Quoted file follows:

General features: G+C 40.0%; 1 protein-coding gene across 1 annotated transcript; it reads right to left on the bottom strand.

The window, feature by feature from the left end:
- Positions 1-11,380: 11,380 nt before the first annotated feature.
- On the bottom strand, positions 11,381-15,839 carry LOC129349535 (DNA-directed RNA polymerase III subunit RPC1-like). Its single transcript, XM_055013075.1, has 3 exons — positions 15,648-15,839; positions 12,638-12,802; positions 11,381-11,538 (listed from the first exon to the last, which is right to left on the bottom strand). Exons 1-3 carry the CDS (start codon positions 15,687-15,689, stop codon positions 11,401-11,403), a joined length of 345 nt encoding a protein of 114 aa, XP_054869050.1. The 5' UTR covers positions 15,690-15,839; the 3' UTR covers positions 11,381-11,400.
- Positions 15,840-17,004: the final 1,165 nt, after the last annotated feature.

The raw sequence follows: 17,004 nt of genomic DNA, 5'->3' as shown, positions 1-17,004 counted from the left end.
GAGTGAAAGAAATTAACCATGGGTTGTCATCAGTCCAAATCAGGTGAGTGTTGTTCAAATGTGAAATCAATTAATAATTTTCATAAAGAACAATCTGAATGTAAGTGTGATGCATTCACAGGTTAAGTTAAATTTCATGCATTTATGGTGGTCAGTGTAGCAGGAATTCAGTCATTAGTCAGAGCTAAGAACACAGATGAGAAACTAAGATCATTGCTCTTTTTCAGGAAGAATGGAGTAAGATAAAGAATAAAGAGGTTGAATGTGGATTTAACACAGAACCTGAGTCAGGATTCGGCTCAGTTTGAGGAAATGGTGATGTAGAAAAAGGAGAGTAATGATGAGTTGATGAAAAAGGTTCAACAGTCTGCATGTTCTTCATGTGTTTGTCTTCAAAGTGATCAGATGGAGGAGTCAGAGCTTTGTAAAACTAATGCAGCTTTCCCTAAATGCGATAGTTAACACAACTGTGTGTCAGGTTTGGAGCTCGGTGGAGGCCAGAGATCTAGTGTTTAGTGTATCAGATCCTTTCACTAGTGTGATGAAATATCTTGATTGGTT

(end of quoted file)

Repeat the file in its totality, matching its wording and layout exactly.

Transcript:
General features: G+C 40.0%; 1 protein-coding gene across 1 annotated transcript; it reads right to left on the bottom strand.

The window, feature by feature from the left end:
- Positions 1-11,380: 11,380 nt before the first annotated feature.
- On the bottom strand, positions 11,381-15,839 carry LOC129349535 (DNA-directed RNA polymerase III subunit RPC1-like). Its single transcript, XM_055013075.1, has 3 exons — positions 15,648-15,839; positions 12,638-12,802; positions 11,381-11,538 (listed from the first exon to the last, which is right to left on the bottom strand). Exons 1-3 carry the CDS (start codon positions 15,687-15,689, stop codon positions 11,401-11,403), a joined length of 345 nt encoding a protein of 114 aa, XP_054869050.1. The 5' UTR covers positions 15,690-15,839; the 3' UTR covers positions 11,381-11,400.
- Positions 15,840-17,004: the final 1,165 nt, after the last annotated feature.

The raw sequence follows: 17,004 nt of genomic DNA, 5'->3' as shown, positions 1-17,004 counted from the left end.
GAGTGAAAGAAATTAACCATGGGTTGTCATCAGTCCAAATCAGGTGAGTGTTGTTCAAATGTGAAATCAATTAATAATTTTCATAAAGAACAATCTGAATGTAAGTGTGATGCATTCACAGGTTAAGTTAAATTTCATGCATTTATGGTGGTCAGTGTAGCAGGAATTCAGTCATTAGTCAGAGCTAAGAACACAGATGAGAAACTAAGATCATTGCTCTTTTTCAGGAAGAATGGAGTAAGATAAAGAATAAAGAGGTTGAATGTGGATTTAACACAGAACCTGAGTCAGGATTCGGCTCAGTTTGAGGAAATGGTGATGTAGAAAAAGGAGAGTAATGATGAGTTGATGAAAAAGGTTCAACAGTCTGCATGTTCTTCATGTGTTTGTCTTCAAAGTGATCAGATGGAGGAGTCAGAGCTTTGTAAAACTAATGCAGCTTTCCCTAAATGCGATAGTTAACACAACTGTGTGTCAGGTTTGGAGCTCGGTGGAGGCCAGAGATCTAGTGTTTAGTGTATCAGATCCTTTCACTAGTGTGATGAAATATCTTGATTGGTT